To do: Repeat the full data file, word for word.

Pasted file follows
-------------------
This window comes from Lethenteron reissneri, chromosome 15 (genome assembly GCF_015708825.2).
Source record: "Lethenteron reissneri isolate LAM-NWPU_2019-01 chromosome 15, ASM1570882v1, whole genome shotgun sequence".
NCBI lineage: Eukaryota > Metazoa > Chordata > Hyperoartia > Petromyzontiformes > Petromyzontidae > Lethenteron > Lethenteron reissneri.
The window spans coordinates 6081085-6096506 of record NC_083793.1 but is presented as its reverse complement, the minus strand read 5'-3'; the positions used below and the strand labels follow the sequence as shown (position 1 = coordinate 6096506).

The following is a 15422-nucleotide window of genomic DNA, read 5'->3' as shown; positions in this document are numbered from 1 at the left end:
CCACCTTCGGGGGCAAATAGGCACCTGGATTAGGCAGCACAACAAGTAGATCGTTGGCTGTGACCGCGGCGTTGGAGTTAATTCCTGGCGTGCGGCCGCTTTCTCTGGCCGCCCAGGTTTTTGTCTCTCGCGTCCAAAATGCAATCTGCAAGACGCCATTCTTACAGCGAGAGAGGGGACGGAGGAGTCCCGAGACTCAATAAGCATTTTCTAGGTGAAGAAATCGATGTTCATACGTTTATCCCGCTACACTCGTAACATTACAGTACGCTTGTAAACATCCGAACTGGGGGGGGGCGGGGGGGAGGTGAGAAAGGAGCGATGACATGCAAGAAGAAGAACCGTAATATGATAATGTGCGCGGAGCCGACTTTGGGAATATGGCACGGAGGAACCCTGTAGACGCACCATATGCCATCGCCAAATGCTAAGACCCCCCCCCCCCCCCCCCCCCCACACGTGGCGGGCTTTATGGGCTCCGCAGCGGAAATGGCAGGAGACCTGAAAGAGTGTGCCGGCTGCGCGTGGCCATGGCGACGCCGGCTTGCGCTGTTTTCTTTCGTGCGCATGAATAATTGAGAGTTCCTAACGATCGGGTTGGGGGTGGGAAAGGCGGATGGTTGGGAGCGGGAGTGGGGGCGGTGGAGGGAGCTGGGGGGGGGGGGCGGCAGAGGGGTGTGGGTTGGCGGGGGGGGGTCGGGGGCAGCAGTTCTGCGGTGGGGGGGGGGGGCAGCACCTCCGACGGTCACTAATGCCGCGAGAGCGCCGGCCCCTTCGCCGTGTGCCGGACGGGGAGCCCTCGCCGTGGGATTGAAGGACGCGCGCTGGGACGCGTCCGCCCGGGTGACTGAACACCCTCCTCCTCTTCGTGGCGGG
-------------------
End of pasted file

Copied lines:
This window comes from Lethenteron reissneri, chromosome 15 (genome assembly GCF_015708825.2).
Source record: "Lethenteron reissneri isolate LAM-NWPU_2019-01 chromosome 15, ASM1570882v1, whole genome shotgun sequence".
NCBI lineage: Eukaryota > Metazoa > Chordata > Hyperoartia > Petromyzontiformes > Petromyzontidae > Lethenteron > Lethenteron reissneri.
The window spans coordinates 6081085-6096506 of record NC_083793.1 but is presented as its reverse complement, the minus strand read 5'-3'; the positions used below and the strand labels follow the sequence as shown (position 1 = coordinate 6096506).

The following is a 15422-nucleotide window of genomic DNA, read 5'->3' as shown; positions in this document are numbered from 1 at the left end:
CCACCTTCGGGGGCAAATAGGCACCTGGATTAGGCAGCACAACAAGTAGATCGTTGGCTGTGACCGCGGCGTTGGAGTTAATTCCTGGCGTGCGGCCGCTTTCTCTGGCCGCCCAGGTTTTTGTCTCTCGCGTCCAAAATGCAATCTGCAAGACGCCATTCTTACAGCGAGAGAGGGGACGGAGGAGTCCCGAGACTCAATAAGCATTTTCTAGGTGAAGAAATCGATGTTCATACGTTTATCCCGCTACACTCGTAACATTACAGTACGCTTGTAAACATCCGAACTGGGGGGGGGCGGGGGGGAGGTGAGAAAGGAGCGATGACATGCAAGAAGAAGAACCGTAATATGATAATGTGCGCGGAGCCGACTTTGGGAATATGGCACGGAGGAACCCTGTAGACGCACCATATGCCATCGCCAAATGCTAAGACCCCCCCCCCCCCCCCCCCCCCACACGTGGCGGGCTTTATGGGCTCCGCAGCGGAAATGGCAGGAGACCTGAAAGAGTGTGCCGGCTGCGCGTGGCCATGGCGACGCCGGCTTGCGCTGTTTTCTTTCGTGCGCATGAATAATTGAGAGTTCCTAACGATCGGGTTGGGGGTGGGAAAGGCGGATGGTTGGGAGCGGGAGTGGGGGCGGTGGAGGGAGCTGGGGGGGGGGGGCGGCAGAGGGGTGTGGGTTGGCGGGGGGGGGTCGGGGGCAGCAGTTCTGCGGTGGGGGGGGGGGGCAGCACCTCCGACGGTCACTAATGCCGCGAGAGCGCCGGCCCCTTCGCCGTGTGCCGGACGGGGAGCCCTCGCCGTGGGATTGAAGGACGCGCGCTGGGACGCGTCCGCCCGGGTGACTGAACACCCTCCTCCTCTTCGTGGCGGG